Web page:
Lisa Kudrow on 'Who Do You Think You Are,' 'Friends' and Being Blond

Filed under: Celeb News & Interviews

Lisa Kudrow

Lisa Kudrow helps celebs research their family histories in "Who Do You Think You Are?" Credit: Nicole Rivelli, AP Photo/NBC

Lisa Kudrow played Phoebe on "Friends," but in real life, the actress is nothing like her famously ditzy character.

A Vassar College grad with a Bachelor of Science degree in psychobiology, Kudrow's one of the executive producers behind NBC's "Who Do You Think You Are," a show that helps celebrities research their family ancestry -- often with surprising and heartbreaking results.

The second season, premiering tonight, features Gwyneth Paltrow, Rosie O'Donnell and Vanessa Williams.

Kudrow has been married since 1995 to French advertising executive Michel Stern and is the mother to Julian. ParentDish recently caught up with her to discuss the show, keeping in touch with the "Friends" cast and what she's watching on TV. An edited version of the interview follows.

PD: How old is your son?
He's 12 ½. He's interested in acting. He likes directing and writing and designing video games. I'm not signing him up for anything right now, although I think he could handle it because he likes attention, but he doesn't need it.

PD: Are you a Jewish Tiger mother? Do you expect good grades?
I certainly expect effort, but, to me, a Jewish mother is, "Well, are you happy? No, then don't do it. All right, so you didn't get a good grade, then you will next time."

ParentDish: "Who Do You Think You Are" was originally a British show. How did you get to produce it here?
Lisa Kudrow:
I was working in Ireland and I saw it on the BBC and I thought it was the best show I'd ever seen. I got in touch with the British producer and he said that he'd love to do it in the U.S. We (Kudrow and her producing partners) reasoned with the network that there are a lot of people here who are famous and intellectually curious and very successful and it would attract an audience and they'd be fantastic subjects.

We got in touch with the celebrities and showed them that it wasn't an exploitative appearance on a reality show. It's not really about them and their current lives. It's about them as narrators or guides as we look at historical events experienced by their ancestors.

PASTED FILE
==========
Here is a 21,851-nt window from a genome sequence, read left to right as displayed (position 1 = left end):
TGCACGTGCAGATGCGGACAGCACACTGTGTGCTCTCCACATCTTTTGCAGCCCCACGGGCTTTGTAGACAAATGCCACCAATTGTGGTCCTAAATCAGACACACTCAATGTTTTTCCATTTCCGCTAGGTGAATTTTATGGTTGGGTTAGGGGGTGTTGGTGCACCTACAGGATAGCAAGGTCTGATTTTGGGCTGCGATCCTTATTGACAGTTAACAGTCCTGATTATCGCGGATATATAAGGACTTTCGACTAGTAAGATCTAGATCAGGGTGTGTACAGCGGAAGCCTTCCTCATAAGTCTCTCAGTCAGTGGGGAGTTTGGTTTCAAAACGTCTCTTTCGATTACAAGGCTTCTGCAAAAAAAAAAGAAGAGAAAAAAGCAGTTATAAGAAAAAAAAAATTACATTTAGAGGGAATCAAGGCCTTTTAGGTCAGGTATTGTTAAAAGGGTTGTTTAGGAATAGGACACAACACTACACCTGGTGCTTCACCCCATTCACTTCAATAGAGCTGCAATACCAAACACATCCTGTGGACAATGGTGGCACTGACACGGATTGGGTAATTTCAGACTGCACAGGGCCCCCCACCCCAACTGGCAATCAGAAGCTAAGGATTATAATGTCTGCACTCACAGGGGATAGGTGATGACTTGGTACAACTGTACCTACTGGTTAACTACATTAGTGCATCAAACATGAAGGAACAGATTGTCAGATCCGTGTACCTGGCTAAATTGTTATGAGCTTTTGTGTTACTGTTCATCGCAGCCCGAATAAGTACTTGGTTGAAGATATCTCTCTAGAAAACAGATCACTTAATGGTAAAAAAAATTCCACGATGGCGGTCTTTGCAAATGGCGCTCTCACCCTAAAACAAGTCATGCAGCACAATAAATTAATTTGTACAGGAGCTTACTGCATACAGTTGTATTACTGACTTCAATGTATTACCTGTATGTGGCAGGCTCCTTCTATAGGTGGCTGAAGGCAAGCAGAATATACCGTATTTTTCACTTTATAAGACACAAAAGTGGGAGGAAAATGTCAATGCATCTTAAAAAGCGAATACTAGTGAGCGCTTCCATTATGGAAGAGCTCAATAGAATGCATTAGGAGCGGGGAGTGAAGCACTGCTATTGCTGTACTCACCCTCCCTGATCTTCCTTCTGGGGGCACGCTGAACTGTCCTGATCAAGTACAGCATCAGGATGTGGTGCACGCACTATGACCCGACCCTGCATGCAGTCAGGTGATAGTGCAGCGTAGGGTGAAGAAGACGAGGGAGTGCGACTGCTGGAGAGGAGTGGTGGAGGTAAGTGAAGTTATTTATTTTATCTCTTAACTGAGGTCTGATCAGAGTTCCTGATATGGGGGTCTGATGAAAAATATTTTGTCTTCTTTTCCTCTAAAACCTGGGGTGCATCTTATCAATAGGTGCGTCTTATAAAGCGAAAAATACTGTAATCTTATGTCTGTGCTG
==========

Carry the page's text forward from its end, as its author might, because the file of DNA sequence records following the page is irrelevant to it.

PD: I can say this because I'm Jewish, but nothing beats a good Holocaust story.
It's intense.

PD: Yeah, you can't beat that.
I think the slavery stories are pretty intense.

PD: Yes, Holocaust and slavery stories, nothing beats that.
(Laughs.) If it's a contest, then yes. I don't view it that way. You know, what it is with the Holocaust and slavery is that these people were victims and that's all there is to it.

PD: You're smart.
Well, I have a bachelor's degree in biology.

PD: I failed biology. You're smart.
Yeah, well, it wasn't just writing essays. See, I just put down writing essays.

PD: When you first went to Hollywood, were you like, "I can't believe how dumb people are here?"
No. Look, I went to a high school that wasn't known for academic achievement. That's why I wanted to go East for college. So, it wasn't coming to Hollywood that made me realize there were people who weren't intellectually curious.

PD: In her memoir, Kathy Griffin said you dyed your hair and became successful.
Uh-huh. It's kind of true. It started getting lighter and lighter because I was exercising outside and I'd go get color and I'd say, "Match this." And it just got blonder. I don't think casting agents treated me differently. I think I literally lightened up once I lightened my hair. I played dumb characters with a very small role. You can make it really funny in almost no words and it's easier to pull off if you're blond. I think that's how it happened. It wasn't calculated.

PD: Do you stay in touch with the "Friends" cast?
A little bit, not a lot. I mean, I don't. Matt LeBlanc said something really funny: We were trapped in a building together for 10 years and once they let you out, you go your separate ways. We get along; we do like each other and care about each other. I hang out with moms from school and friends I've had a long time.

PD: You also star in "Web Therapy," a weekly online show.
It's by design. I can produce "Who Do You Think You Are," and "Web Therapy" does not take a long time to shoot -- like a weekend. These two things are perfect for me right now because if I were to seriously pursue being in movies and stuff, they don't shoot a lot in L.A.

The last time I did a couple of independent films and they shot in New York and I shot my "Who Do You Think You Are" episode, and I ended up being away for two months and that was too much. I can't do that to my son or my husband or myself. So, this is how it works right now. It's great. I'm not, "Poor me I can't be in a movie."

PD: What are you watching on TV right now?
"Downton Abbey."

PD: Me, too! I love it.
I know! And because I've never watched it, I'm getting the DVDs of "Upstairs Downstairs." Can you believe I've never seen it? I've also been watching documentary on Susan B. Anthony. Oh, my God, I never really took it in that women had absolutely no rights, no rights at all. It makes me realize how lucky we are.

PD: Can I sound cheesy? You have great timing. You make a nothing line funny. It's genius.
(Laughs.) Thanks. Well, I know how to sound like an idiot.

PD: Do you think that's the key to your success?
(Pause) Um, yeah.

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AdviceMama Says:
Start by teaching him that it is safe to do so.